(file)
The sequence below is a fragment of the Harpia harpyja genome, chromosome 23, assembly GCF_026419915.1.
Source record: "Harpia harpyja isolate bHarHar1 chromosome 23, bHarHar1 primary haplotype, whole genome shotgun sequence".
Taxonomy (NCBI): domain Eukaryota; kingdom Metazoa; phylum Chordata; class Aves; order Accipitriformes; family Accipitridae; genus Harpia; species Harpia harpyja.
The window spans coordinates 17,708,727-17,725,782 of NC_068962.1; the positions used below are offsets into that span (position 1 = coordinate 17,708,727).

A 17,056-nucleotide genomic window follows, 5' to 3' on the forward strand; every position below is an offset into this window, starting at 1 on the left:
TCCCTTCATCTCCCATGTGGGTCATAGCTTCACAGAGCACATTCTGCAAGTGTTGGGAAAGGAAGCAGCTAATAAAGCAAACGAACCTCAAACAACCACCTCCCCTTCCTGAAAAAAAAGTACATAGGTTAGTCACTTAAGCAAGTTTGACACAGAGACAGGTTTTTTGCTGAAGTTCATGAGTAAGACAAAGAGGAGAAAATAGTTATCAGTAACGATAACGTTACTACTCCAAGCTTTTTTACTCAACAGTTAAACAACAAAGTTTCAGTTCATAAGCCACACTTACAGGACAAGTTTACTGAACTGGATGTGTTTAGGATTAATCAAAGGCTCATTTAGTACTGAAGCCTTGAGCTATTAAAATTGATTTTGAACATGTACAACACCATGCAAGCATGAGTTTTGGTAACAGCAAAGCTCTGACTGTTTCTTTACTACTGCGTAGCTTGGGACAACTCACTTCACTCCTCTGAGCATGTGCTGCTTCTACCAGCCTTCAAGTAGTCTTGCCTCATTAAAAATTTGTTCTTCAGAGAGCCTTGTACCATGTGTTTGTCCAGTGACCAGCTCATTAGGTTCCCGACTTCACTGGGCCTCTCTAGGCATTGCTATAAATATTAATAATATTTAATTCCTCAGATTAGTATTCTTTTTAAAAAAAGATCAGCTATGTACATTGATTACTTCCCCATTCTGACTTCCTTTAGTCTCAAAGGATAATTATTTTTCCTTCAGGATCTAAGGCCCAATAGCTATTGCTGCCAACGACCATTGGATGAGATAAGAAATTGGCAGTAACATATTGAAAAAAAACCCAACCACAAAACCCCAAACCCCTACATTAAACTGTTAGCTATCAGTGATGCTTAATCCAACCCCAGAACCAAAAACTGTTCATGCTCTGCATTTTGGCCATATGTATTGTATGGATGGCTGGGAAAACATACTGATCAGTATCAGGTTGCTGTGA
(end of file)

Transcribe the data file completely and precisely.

The sequence below is a fragment of the Harpia harpyja genome, chromosome 23, assembly GCF_026419915.1.
Source record: "Harpia harpyja isolate bHarHar1 chromosome 23, bHarHar1 primary haplotype, whole genome shotgun sequence".
Taxonomy (NCBI): domain Eukaryota; kingdom Metazoa; phylum Chordata; class Aves; order Accipitriformes; family Accipitridae; genus Harpia; species Harpia harpyja.
The window spans coordinates 17,708,727-17,725,782 of NC_068962.1; the positions used below are offsets into that span (position 1 = coordinate 17,708,727).

A 17,056-nucleotide genomic window follows, 5' to 3' on the forward strand; every position below is an offset into this window, starting at 1 on the left:
TCCCTTCATCTCCCATGTGGGTCATAGCTTCACAGAGCACATTCTGCAAGTGTTGGGAAAGGAAGCAGCTAATAAAGCAAACGAACCTCAAACAACCACCTCCCCTTCCTGAAAAAAAAGTACATAGGTTAGTCACTTAAGCAAGTTTGACACAGAGACAGGTTTTTTGCTGAAGTTCATGAGTAAGACAAAGAGGAGAAAATAGTTATCAGTAACGATAACGTTACTACTCCAAGCTTTTTTACTCAACAGTTAAACAACAAAGTTTCAGTTCATAAGCCACACTTACAGGACAAGTTTACTGAACTGGATGTGTTTAGGATTAATCAAAGGCTCATTTAGTACTGAAGCCTTGAGCTATTAAAATTGATTTTGAACATGTACAACACCATGCAAGCATGAGTTTTGGTAACAGCAAAGCTCTGACTGTTTCTTTACTACTGCGTAGCTTGGGACAACTCACTTCACTCCTCTGAGCATGTGCTGCTTCTACCAGCCTTCAAGTAGTCTTGCCTCATTAAAAATTTGTTCTTCAGAGAGCCTTGTACCATGTGTTTGTCCAGTGACCAGCTCATTAGGTTCCCGACTTCACTGGGCCTCTCTAGGCATTGCTATAAATATTAATAATATTTAATTCCTCAGATTAGTATTCTTTTTAAAAAAAGATCAGCTATGTACATTGATTACTTCCCCATTCTGACTTCCTTTAGTCTCAAAGGATAATTATTTTTCCTTCAGGATCTAAGGCCCAATAGCTATTGCTGCCAACGACCATTGGATGAGATAAGAAATTGGCAGTAACATATTGAAAAAAAACCCAACCACAAAACCCCAAACCCCTACATTAAACTGTTAGCTATCAGTGATGCTTAATCCAACCCCAGAACCAAAAACTGTTCATGCTCTGCATTTTGGCCATATGTATTGTATGGATGGCTGGGAAAACATACTGATCAGTATCAGGTTGCTGTGA